International Criminal Court opens Ukraine war crimes investigation
The chief prosecutor of the International Criminal Court said Wednesday he will immediately launch an investigation into allegations of war crimes, crimes against humanity or genocide committed in Ukraine.
Why it matters: Ukraine has accused Russian forces of indiscriminately shelling civilian areas and exploiting the definition of "genocide" as a pretense to invade.
- The launch of the inquiry could pave the way for participants in the conflict to potentially be tried at The Hague.
- ICC prosecutor Karim Khan was able to expedite the launch of the inquiry following referrals from 39 countries.
The big picture: The timeline covered by the inquiry will stretch back to Nov. 21, 2013 — the first day of the Euromaidan protests in Ukraine that ultimately led to the overthrow of pro-Russian President Viktor Yanukovych, and later Russia's interventions in Crimea and Donbas.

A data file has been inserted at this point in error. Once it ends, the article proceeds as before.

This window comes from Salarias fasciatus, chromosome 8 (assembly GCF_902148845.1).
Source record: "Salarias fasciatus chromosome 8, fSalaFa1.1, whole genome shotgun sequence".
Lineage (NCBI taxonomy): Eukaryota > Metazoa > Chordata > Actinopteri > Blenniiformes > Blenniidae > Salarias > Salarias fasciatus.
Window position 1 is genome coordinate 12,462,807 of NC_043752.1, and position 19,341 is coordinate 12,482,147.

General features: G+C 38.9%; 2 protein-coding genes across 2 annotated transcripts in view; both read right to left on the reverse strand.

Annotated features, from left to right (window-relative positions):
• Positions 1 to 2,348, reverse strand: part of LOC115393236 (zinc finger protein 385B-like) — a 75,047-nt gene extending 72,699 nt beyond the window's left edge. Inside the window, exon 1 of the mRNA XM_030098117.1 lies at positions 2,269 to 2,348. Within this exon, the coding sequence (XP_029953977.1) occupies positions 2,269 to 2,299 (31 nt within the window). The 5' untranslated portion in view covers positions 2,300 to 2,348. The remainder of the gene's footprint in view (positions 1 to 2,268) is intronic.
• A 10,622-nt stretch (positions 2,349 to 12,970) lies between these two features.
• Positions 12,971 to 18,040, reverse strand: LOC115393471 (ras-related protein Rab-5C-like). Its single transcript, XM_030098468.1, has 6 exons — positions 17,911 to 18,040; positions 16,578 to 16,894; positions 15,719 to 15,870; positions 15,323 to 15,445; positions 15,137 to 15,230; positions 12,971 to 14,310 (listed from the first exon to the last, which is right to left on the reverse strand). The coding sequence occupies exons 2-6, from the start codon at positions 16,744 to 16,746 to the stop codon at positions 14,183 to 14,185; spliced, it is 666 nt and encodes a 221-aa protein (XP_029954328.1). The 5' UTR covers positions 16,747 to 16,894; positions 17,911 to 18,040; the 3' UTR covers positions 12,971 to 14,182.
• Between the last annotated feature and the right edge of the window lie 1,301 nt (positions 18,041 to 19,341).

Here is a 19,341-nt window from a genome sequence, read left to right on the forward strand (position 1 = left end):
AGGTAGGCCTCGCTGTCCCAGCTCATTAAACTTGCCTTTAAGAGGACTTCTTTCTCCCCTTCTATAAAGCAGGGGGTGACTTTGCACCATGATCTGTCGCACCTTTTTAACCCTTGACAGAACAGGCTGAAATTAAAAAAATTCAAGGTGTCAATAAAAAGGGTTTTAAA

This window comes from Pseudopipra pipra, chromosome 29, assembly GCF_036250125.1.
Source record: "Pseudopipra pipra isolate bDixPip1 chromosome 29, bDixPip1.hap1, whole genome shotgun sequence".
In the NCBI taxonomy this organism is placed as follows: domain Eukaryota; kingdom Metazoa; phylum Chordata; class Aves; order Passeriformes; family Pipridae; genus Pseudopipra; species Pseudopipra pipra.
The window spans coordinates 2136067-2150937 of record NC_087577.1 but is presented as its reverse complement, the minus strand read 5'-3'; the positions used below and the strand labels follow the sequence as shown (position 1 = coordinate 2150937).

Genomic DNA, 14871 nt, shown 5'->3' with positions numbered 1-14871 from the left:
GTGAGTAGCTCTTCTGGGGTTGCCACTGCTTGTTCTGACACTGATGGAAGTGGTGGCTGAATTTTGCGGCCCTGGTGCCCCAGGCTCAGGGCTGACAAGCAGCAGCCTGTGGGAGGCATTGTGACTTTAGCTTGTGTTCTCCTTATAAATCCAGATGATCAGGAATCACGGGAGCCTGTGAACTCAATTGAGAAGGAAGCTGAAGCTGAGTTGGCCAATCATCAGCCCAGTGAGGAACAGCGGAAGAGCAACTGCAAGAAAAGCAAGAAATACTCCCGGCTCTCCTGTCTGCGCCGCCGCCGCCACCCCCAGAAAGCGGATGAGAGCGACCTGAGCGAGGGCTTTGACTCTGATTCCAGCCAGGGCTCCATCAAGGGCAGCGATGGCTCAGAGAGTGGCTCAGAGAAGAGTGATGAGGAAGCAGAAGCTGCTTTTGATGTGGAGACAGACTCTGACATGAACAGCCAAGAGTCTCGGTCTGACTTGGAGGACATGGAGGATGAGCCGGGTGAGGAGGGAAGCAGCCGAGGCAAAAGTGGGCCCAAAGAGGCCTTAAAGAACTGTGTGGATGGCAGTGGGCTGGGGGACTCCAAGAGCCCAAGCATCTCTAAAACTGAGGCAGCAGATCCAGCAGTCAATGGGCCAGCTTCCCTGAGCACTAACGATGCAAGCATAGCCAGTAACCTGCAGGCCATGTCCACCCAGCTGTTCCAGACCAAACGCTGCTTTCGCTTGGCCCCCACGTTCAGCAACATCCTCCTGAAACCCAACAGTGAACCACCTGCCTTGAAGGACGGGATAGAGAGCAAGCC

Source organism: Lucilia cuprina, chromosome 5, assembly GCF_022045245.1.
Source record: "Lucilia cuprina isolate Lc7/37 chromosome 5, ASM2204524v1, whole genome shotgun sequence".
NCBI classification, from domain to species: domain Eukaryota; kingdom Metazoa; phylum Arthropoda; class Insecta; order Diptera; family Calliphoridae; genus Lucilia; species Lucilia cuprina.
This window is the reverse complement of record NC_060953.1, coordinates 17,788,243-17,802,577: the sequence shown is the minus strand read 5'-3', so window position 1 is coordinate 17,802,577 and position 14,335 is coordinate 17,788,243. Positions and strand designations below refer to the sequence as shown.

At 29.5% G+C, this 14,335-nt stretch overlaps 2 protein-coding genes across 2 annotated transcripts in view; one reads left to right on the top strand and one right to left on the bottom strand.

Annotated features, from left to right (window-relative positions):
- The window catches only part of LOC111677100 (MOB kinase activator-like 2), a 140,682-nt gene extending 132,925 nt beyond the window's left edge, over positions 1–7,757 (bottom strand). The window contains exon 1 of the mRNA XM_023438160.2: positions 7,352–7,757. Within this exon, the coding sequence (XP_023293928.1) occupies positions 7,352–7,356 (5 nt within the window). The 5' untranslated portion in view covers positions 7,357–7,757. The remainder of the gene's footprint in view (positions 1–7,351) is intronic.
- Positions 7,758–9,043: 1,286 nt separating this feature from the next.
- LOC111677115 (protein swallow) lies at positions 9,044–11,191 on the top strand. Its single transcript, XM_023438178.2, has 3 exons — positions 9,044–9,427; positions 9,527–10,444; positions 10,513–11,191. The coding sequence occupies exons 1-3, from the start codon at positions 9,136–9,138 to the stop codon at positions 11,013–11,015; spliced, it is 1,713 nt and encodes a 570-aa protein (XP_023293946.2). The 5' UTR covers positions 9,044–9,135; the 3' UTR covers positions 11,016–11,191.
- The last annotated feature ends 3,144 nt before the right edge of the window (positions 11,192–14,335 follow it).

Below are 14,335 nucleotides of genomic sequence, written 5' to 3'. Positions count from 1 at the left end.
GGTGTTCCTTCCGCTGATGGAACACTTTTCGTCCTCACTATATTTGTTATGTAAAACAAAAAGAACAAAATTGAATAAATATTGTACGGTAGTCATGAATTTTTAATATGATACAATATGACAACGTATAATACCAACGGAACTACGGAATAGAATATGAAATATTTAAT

What they're saying: "[I]n its preliminary examination of the Situation in Ukraine, my Office had already found a reasonable basis to believe crimes within the jurisdiction of the Court had been committed, and had identified potential cases that would be admissible," Khan said in a statement.
- "With an active investigation now underway, I repeat my call to all those engaged in hostilities in Ukraine to adhere strictly to the applicable rules of international humanitarian law."